Facebook’s Advertising Challenge
With all of the excitement lately about Facebook’s IPO and the real value of the company on the stock market, Facebook’s earning potential has come under the microscope and many people are now questioning the value of their marketing on the site. In May General Motors cut their Facebook advertising campaign by $10 million saying that their ads on Facebook had little impact on their customers’ decision making process1. The contribution that social media marketing makes to the overall conversion rate of internet marketing campaigns has begun to be analyzed more accurately lately and the focus of the way that Facebook advertising is being used has presented the largest social network with some difficult challenges if it is to succeed as a major company as well.
With a profit of over $4 billion in 2011, 95% of which has come from advertising2, GM’s withdrawal isn’t going to have a major impact on Facebook’s bottom line but it is indicative of part of the problem that Facebook faces as an advertiser. Most people go onto the site to socialize and so most of them will totally ignore the advertising that inhabits the right hand column of the newsfeed. Facebook ads have been shown to perform at about half the rate of traditional banner ads, well below the industry standard of a 0.1% click through rate (CTR)3 and as many as 44% of Facebook users will never click on an ad4. To try and remedy this Facebook has built its advertising to take advantage of users’ social networks with sponsored stories and ads that tell you what your friends liked targeting potential customers. This has worked to some degree as the general value in all social media marketing is to raise brand awareness. The difficulty for most businesses is in measuring how much that contributes to overall sales returns. Another major problem that Facebook is yet to overcome is the lack of advertising to its growing network of mobile users. The company faces the odious option of including some sort of advertising in the newsfeed to overcome it or allowing it to continue without any advertising to a large percentage of the user base.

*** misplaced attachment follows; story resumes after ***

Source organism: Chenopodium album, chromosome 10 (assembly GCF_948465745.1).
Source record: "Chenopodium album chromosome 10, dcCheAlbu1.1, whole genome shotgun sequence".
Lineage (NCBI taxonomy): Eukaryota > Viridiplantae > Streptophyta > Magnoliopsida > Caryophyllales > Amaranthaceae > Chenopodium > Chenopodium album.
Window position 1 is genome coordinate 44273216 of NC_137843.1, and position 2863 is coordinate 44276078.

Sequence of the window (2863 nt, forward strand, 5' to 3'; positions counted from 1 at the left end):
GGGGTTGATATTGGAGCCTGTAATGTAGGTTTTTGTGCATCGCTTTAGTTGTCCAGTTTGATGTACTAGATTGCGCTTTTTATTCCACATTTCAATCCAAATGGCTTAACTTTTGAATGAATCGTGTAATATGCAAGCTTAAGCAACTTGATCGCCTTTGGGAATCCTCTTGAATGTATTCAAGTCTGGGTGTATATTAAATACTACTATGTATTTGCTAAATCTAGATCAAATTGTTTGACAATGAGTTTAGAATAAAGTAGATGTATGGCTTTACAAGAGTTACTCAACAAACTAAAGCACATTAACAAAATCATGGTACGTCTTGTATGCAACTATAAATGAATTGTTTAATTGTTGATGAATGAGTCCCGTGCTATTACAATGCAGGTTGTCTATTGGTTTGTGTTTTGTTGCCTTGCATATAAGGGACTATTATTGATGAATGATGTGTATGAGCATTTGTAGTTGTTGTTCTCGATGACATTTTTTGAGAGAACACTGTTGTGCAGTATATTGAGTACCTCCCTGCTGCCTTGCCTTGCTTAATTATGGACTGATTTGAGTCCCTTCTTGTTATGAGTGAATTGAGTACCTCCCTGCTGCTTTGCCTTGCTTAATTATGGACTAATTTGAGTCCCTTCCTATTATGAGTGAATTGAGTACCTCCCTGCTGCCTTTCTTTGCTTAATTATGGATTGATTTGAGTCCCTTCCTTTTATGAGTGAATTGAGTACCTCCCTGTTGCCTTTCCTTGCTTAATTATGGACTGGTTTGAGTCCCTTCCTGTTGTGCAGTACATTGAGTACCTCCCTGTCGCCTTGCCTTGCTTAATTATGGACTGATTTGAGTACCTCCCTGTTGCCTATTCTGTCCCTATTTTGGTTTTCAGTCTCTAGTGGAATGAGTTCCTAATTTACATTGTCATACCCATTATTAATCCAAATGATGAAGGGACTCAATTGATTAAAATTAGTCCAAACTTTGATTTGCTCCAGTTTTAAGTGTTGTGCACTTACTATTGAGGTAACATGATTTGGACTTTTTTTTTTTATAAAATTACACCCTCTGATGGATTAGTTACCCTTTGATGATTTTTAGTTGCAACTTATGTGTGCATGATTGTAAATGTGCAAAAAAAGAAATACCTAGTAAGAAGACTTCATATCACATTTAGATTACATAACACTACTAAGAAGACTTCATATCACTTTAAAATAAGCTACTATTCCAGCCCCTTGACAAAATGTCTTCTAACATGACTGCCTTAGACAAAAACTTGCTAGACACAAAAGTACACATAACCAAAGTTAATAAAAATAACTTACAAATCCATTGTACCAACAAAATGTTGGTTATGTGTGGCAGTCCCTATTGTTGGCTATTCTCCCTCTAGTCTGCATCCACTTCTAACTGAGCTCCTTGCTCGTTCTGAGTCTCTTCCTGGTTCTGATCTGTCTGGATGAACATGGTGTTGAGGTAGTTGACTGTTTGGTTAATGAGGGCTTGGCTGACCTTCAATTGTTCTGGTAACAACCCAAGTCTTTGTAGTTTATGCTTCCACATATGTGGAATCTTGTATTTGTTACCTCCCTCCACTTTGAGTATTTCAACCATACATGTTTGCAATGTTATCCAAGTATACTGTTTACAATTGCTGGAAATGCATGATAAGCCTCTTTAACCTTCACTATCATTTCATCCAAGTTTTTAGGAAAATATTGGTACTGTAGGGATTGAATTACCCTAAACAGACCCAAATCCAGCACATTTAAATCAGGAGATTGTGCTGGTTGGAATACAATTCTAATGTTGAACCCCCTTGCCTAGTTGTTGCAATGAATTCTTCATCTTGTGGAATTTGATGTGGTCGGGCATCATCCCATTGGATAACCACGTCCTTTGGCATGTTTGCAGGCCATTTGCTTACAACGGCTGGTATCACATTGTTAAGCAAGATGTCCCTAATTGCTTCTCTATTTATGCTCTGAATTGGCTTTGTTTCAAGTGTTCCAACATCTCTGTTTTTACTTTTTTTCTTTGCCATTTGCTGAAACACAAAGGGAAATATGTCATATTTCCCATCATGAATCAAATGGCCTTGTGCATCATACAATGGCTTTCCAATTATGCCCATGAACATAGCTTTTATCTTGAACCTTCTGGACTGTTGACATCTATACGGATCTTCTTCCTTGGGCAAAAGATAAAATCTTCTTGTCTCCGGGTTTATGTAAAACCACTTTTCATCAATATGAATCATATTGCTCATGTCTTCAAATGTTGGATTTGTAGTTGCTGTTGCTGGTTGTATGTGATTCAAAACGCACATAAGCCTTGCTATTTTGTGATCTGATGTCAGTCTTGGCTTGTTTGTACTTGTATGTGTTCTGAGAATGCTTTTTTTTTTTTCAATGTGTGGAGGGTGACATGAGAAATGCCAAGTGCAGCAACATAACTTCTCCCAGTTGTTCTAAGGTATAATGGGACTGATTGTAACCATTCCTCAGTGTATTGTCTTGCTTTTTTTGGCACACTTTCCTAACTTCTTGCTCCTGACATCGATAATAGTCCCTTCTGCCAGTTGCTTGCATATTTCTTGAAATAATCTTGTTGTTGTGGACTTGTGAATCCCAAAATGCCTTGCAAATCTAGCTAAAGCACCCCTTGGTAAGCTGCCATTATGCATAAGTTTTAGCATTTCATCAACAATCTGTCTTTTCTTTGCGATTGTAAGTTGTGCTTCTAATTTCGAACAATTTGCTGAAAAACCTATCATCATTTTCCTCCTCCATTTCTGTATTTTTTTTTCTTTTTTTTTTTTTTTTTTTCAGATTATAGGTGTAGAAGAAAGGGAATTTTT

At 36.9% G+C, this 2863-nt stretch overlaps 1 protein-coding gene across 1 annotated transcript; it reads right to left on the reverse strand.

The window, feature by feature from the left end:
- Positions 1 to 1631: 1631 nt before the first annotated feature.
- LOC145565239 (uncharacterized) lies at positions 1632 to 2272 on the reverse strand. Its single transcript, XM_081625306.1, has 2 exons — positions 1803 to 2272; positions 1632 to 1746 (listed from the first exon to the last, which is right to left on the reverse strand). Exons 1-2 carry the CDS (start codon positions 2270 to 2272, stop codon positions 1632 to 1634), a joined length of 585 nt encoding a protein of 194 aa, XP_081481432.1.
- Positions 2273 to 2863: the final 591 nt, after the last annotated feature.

A large part of the problem may also be a natural antagonism that Facebook users have for advertising on the site generally, an animosity that even seems to be shared by the company’s founder Mark Zuckerberg who seems disdainful of advertising on the site even though it consistently accounts for around 90% of the site’s revenue every year5. Facebook has to find a way to include advertising on the site that adds value for users while giving business the sort of exposure that the site has always promised to deliver. To do that the company has to understand that high quality, targeted advertising will actually improve the users’ experience of the site, not ruin it. The rapidly emerging social image sharing site Pinterest is proving this at the moment with a growing share of e-commerce referrals coming from the site at the expense of Facebook6.
On the other side of the fence, marketers have to understand that Facebook advertising is never going to be about CTR, it is always going to be a tool for raising brand awareness. This means that the real measure of a successful marketing campaign on Facebook will be measured in reach and the visibility that it gives to brands. The growing importance of how many people are talking about brands on Facebook is going to see the accent in effective advertising on the site shift to customer engagement and the use of a company’s brand pages to involve their customers in conversation. The question remains if that is enough marketing clout to justify a $100 billion price tag.